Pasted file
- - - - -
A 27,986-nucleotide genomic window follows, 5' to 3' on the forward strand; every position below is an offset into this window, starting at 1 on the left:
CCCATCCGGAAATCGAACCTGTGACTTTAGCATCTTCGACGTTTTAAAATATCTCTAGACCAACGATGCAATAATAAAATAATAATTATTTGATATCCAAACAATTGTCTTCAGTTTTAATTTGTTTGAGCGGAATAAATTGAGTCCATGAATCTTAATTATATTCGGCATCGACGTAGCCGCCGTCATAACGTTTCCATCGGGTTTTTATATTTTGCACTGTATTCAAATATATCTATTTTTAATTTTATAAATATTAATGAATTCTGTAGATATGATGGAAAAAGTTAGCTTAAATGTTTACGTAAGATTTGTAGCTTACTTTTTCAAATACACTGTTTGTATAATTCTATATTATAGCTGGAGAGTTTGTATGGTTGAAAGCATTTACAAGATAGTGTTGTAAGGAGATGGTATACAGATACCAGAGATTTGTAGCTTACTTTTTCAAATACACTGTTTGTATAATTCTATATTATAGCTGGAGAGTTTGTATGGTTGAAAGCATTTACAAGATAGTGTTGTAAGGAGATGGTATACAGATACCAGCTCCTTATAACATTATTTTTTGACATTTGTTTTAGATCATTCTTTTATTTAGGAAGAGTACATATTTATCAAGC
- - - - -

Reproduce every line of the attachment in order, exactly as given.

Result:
A 27,986-nucleotide genomic window follows, 5' to 3' on the forward strand; every position below is an offset into this window, starting at 1 on the left:
CCCATCCGGAAATCGAACCTGTGACTTTAGCATCTTCGACGTTTTAAAATATCTCTAGACCAACGATGCAATAATAAAATAATAATTATTTGATATCCAAACAATTGTCTTCAGTTTTAATTTGTTTGAGCGGAATAAATTGAGTCCATGAATCTTAATTATATTCGGCATCGACGTAGCCGCCGTCATAACGTTTCCATCGGGTTTTTATATTTTGCACTGTATTCAAATATATCTATTTTTAATTTTATAAATATTAATGAATTCTGTAGATATGATGGAAAAAGTTAGCTTAAATGTTTACGTAAGATTTGTAGCTTACTTTTTCAAATACACTGTTTGTATAATTCTATATTATAGCTGGAGAGTTTGTATGGTTGAAAGCATTTACAAGATAGTGTTGTAAGGAGATGGTATACAGATACCAGAGATTTGTAGCTTACTTTTTCAAATACACTGTTTGTATAATTCTATATTATAGCTGGAGAGTTTGTATGGTTGAAAGCATTTACAAGATAGTGTTGTAAGGAGATGGTATACAGATACCAGCTCCTTATAACATTATTTTTTGACATTTGTTTTAGATCATTCTTTTATTTAGGAAGAGTACATATTTATCAAGC